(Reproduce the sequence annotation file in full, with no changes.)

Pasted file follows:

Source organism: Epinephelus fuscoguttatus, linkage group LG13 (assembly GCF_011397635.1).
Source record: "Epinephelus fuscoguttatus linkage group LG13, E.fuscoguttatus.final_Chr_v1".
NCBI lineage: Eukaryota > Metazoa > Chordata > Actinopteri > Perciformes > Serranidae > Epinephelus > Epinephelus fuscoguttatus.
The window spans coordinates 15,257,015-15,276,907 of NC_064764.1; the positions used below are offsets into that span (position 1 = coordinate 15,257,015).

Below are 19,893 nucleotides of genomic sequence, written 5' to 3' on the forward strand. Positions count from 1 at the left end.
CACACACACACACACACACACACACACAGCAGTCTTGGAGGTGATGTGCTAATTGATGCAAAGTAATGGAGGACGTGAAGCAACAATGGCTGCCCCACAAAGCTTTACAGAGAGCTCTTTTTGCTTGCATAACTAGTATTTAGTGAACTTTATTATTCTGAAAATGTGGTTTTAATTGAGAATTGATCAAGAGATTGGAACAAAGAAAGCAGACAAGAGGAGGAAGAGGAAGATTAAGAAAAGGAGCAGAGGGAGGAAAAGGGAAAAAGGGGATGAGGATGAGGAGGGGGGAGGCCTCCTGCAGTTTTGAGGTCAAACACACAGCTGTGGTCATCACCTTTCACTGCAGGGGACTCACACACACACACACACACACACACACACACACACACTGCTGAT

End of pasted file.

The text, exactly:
Source organism: Epinephelus fuscoguttatus, linkage group LG13 (assembly GCF_011397635.1).
Source record: "Epinephelus fuscoguttatus linkage group LG13, E.fuscoguttatus.final_Chr_v1".
NCBI lineage: Eukaryota > Metazoa > Chordata > Actinopteri > Perciformes > Serranidae > Epinephelus > Epinephelus fuscoguttatus.
The window spans coordinates 15,257,015-15,276,907 of NC_064764.1; the positions used below are offsets into that span (position 1 = coordinate 15,257,015).

Below are 19,893 nucleotides of genomic sequence, written 5' to 3' on the forward strand. Positions count from 1 at the left end.
CACACACACACACACACACACACACACAGCAGTCTTGGAGGTGATGTGCTAATTGATGCAAAGTAATGGAGGACGTGAAGCAACAATGGCTGCCCCACAAAGCTTTACAGAGAGCTCTTTTTGCTTGCATAACTAGTATTTAGTGAACTTTATTATTCTGAAAATGTGGTTTTAATTGAGAATTGATCAAGAGATTGGAACAAAGAAAGCAGACAAGAGGAGGAAGAGGAAGATTAAGAAAAGGAGCAGAGGGAGGAAAAGGGAAAAAGGGGATGAGGATGAGGAGGGGGGAGGCCTCCTGCAGTTTTGAGGTCAAACACACAGCTGTGGTCATCACCTTTCACTGCAGGGGACTCACACACACACACACACACACACACACACACACACACTGCTGAT